12. Keep it up. As few as 80 minutes a week of aerobic or weight training helps keep you from regaining belly fat after losing weight, according to researchers at the University of Alabama at Birmingham.

13. Add poles. Use Nordic poles while you walk, and you'll burn 20 percent more calories, says research from The Cooper Institute in Dallas.

14 & 15. Lift first, nix the rest. Doing strength training before cardio can torch more fat than cardio alone. And if you do one move after another without pausing, "you'll see more gains in strength and muscle mass," says Dr. Pierre Manfroy, M.D., consultant for the book "100 Ways to Supercharge Your Metabolism."

16. Add pounds. Lift heavier weights for fewer reps to make your workout more intense -- and burn more fat -- Manfroy says.

17. Try aromatherapy. Exercisers who inhaled strawberry and buttered-popcorn scents torched more calories than those who sniffed neutral odors, according to research from the Smell and Taste Treatment and Research Foundation in Chicago.

18. Box yourself in. Wii boxing knocks out nearly twice as many calories as some other games, like Wii golf.

19. Kick it. Playing soccer not only torches more fat and builds more muscle than jogging, but it feels less tiring, Danish research reveals.

20. Stay in shape. Fit people have more fat-burning metabolites in their blood than couch potatoes do, scientists say.


22. Get more protein. Eating a protein-packed breakfast and lunch helps you burn more post-meal fat than if you eat lower-protein meals, according to Australian research.

23 & 24. Guzzle green tea -- or coffee. Downing five 5-ounce cups of green tea a day boosts metabolism, says Lyssie Lakatos, R.D., author of "Fire Up Your Metabolism." Two cups of coffee will also do the trick, one study shows.

25. Have an omelet. Eating two eggs for breakfast while dieting will help you trim more weight and body fat than if you ate the same amount of calories noshing on a bagel, scientists say.

26. Stay above 1,200 calories... "The average person's body goes into starvation mode if she eats fewer than 1,200 calories a day," says Eric Berg, author of "The 7 Principles of Fat Burning." "That's stress, and stress creates more belly fat."

27. ... and cut calories gradually. If you diet, don't trim more than 250 calories a day. Cutting calories too quickly slows your metabolism down, Dr. Manfroy says.

28 to 33. Munch on these. Almonds, cherries, yogurt, grapefruit, whole grains, and spicy foods have all been shown to torch fat.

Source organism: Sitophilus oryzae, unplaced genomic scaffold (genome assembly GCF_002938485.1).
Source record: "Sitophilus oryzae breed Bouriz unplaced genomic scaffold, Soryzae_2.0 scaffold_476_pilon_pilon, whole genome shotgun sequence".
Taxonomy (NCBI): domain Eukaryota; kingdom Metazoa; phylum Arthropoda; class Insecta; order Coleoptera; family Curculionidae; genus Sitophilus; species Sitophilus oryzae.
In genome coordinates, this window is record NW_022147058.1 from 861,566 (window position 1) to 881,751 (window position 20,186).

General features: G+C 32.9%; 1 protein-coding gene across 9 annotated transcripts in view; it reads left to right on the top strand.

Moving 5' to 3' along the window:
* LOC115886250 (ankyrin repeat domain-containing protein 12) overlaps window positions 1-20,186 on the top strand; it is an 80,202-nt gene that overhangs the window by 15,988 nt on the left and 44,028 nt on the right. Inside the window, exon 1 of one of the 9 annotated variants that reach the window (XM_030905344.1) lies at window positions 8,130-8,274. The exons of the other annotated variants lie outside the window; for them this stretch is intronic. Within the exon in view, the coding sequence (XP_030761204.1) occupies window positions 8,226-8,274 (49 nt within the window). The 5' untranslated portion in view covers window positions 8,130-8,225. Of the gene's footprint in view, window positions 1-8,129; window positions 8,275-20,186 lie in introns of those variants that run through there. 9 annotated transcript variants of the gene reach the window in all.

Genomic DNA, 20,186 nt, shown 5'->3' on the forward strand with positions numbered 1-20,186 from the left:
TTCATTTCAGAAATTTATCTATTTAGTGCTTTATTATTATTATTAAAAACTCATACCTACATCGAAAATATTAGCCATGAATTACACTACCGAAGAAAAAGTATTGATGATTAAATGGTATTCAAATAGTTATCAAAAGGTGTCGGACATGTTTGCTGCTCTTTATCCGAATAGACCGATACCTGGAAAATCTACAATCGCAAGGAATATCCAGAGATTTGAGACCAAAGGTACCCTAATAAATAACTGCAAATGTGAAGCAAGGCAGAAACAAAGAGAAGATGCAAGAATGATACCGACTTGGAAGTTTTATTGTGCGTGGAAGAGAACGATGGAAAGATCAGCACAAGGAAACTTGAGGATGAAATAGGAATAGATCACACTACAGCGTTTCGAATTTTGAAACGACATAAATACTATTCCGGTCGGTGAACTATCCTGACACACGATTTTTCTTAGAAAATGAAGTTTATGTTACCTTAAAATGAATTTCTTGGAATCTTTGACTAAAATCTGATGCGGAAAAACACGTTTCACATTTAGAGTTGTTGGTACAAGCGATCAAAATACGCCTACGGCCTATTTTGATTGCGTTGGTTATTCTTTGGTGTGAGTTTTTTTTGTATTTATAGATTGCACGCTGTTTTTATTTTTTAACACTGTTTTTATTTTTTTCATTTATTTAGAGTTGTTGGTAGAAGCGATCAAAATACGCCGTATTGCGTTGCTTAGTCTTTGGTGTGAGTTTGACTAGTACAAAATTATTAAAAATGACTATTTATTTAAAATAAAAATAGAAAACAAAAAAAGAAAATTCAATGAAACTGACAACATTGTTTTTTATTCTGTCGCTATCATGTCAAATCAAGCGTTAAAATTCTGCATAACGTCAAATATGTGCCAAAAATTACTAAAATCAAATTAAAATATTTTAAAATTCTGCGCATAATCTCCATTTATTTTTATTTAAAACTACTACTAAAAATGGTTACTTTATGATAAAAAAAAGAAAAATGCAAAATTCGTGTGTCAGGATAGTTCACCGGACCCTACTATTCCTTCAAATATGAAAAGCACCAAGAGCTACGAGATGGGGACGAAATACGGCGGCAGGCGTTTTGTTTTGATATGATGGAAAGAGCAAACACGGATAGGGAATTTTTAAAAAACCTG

34. Fuel up right. Eating a low-glycemic-index breakfast (such as muesli and peaches) will help you burn more fat during a subsequent workout than eating a high-glycemic-index meal (like waffles), researchers from the University of Nottingham reveal.

35. Think before you drink. Sipping as few as 90 calories' worth of vodka can slow your metabolism by 73 percent, one study shows.

36. Graze. Women who go without eating for long periods are more likely to have higher body-fat percentages than women who nosh more regularly, one study notes.

37. Dine like a Greek. Eating a diet rich in monounsaturated fat (think olive oil, avocados) can help trim both weight and fat, research published in the British Journal of Nutrition shows.

38. Stop gorging. Your body can only handle so much food at a time, so stick to 600 calories or less per meal to maximize fat-burning, says Leslie Cooper, co-author of "Flip the Switch: Proven Strategies to Fuel Your Metabolism and Burn Fat 24 Hours a Day."

39. Skip juice. Reaching for an apple instead of apple juice is not only better calorie-wise, but it'll also do a better job of boosting your metabolism, Dr. Manfroy explains.


41 & 42. Get C and D. Vitamin C can help you burn more fat, and D may help you lose fat, research notes. Aim for 400 to 500 mg of C and 800 mg of D a day.

43 & 44. Walk more (in denim). Researchers found that fitness-friendly offices (think treadmill desks, mobile headsets) helped people trim pounds and fat, as did wearing jeans to work, since dressing casual encourages you to move more. Wear comfy clothes when you can, pace while on the phone, and stand while chatting with co-workers.

45. Add fish oil (And work out). Taking 6 grams of fish oil per day and hitting the gym three times a week can help nix body fat, an Australian study reveals.

46. Work the day shift. Keeping nontraditional hours lowers levels of hormones that trigger satiety, increases blood glucose and insulin levels, and raises levels of the stress hormone cortisol (which can drive you to eat more), scientists say.

47. Nix the boob tube. Cut your TV time in half, and you'll burn more calories each day, research from the University of Vermont suggests.

48. Go mental. People who visualized themselves training a specific muscle boosted the strength in that muscle group, researchers found.

49. Eat a smaller dinner. Your body may not digest food -- and burn fat -- as efficiently if you down a huge meal right before bedtime, especially because your metabolism is slower while you sleep, Dr. Manfroy says.

50. Jump-start your morning. Wake up your metabolism -- and get fat-burning started -- by doing some sort of exercise within the first few hours of being awake, Cooper suggests.

51. Get your snooze on. Sleep for a solid 81D 2 hours instead of 51D 2, according to research published in the Annals of Internal Medicine, and you'll lose more fat. Sweet dreams!

Source: By Kate Ashford,

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Thursday, January 6, 2011

Study Links Obesity to Greater Pain, Weakness in Fibromyalgia Patients

Obese fibromyalgia patients suffer more severe symptoms such as pain, reduced flexibility and sleep disturbances than those of normal weight, a new study indicates. But the good news is that losing weight may bring a modicum of relief, other research suggests. Noting that pain issues are common in obese people, researchers from the University of Utah analyzed 215 patients with fibromyalgia, a chronic musculoskeletal pain disorder afflicting between 3 percent and 5 percent of Americans, most of them women.